I have not done any "real studio work" in about two weeks. Still, I am making a blog post anyway - to show you, dear Reader, a slice of the life of this particular artist when things are not going so well in the studio! *laughs*
A series I began last month has come to a halt, perhaps due to overthinking but also perhaps because I have been clinging too rigidly to an idea with insufficient depth. I've just got to let it rest for a moment.
I've been teaching a lot, and then part of my studio is under construction while my work rests. So I decided to make a "Pattern Book", which requires neither a studio not any long-term, involved processes.
Feels like I'm back in school trying out ideas in a very unsophisticated way. Looks like nothing much, but sometimes these things lead to surprising developments. Meanwhile, the meditative nature of exploring different types of pattern is kind of nice. I can let my thoughts wander over and around many ideas while playing with the simple colours and shapes.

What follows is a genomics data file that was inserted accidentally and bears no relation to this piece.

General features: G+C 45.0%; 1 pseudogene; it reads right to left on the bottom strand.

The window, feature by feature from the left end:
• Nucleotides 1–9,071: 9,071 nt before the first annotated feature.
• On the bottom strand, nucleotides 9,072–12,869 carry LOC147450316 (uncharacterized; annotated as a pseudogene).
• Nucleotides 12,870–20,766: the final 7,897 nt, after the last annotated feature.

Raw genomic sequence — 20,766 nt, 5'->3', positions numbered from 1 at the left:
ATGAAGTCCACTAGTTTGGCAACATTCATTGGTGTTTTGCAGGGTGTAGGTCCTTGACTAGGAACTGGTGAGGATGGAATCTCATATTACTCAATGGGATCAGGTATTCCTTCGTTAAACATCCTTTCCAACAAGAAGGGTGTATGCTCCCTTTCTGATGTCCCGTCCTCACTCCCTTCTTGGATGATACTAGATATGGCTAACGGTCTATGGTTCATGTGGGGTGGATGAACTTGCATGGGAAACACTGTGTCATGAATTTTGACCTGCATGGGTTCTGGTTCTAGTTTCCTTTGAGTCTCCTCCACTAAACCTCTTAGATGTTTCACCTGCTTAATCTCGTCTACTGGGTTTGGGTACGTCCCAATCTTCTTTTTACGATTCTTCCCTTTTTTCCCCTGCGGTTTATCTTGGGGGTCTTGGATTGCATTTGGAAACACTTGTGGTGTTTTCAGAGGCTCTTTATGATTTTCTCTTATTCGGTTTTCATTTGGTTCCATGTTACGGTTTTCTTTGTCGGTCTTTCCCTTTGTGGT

In the teaching realm, I have been doing printmaking workshops with primary school students. Basically I am teaching how to make collagraph plates, and then making relief prints.
The process leads to something like this:
Prototypes for a Grade 3 class studying Peru, made in the useable part of my studio. The collagraph plates shown above measure 5 x 8.5 inches. I make prototypes for every class because I am still learning about printmaking, and the process evolves with each lesson!
It's a bit funny, teaching kids, because there is always an aimed-for end result. In the studio there is also at times an aimed-for end result, but it's much more fluid. Getting sidetracked in the studio can in fact lead to greater productivity, if you want to think of it in those terms. In a 90-minute primary-level art class however, things have got to stay on track.
I try to focus my instruction on techniques while encouraging students to create their own imagery and aesthetic interpretations. Most of them are very creatively independent, while a few will copy my prototypes. Either way, everyone seems to have a lot of fun exploring ideas while learning new skills, with occasional "eureka!" moments in the mix.
And isn't that really the point of education? The point of being alive?
Until next time,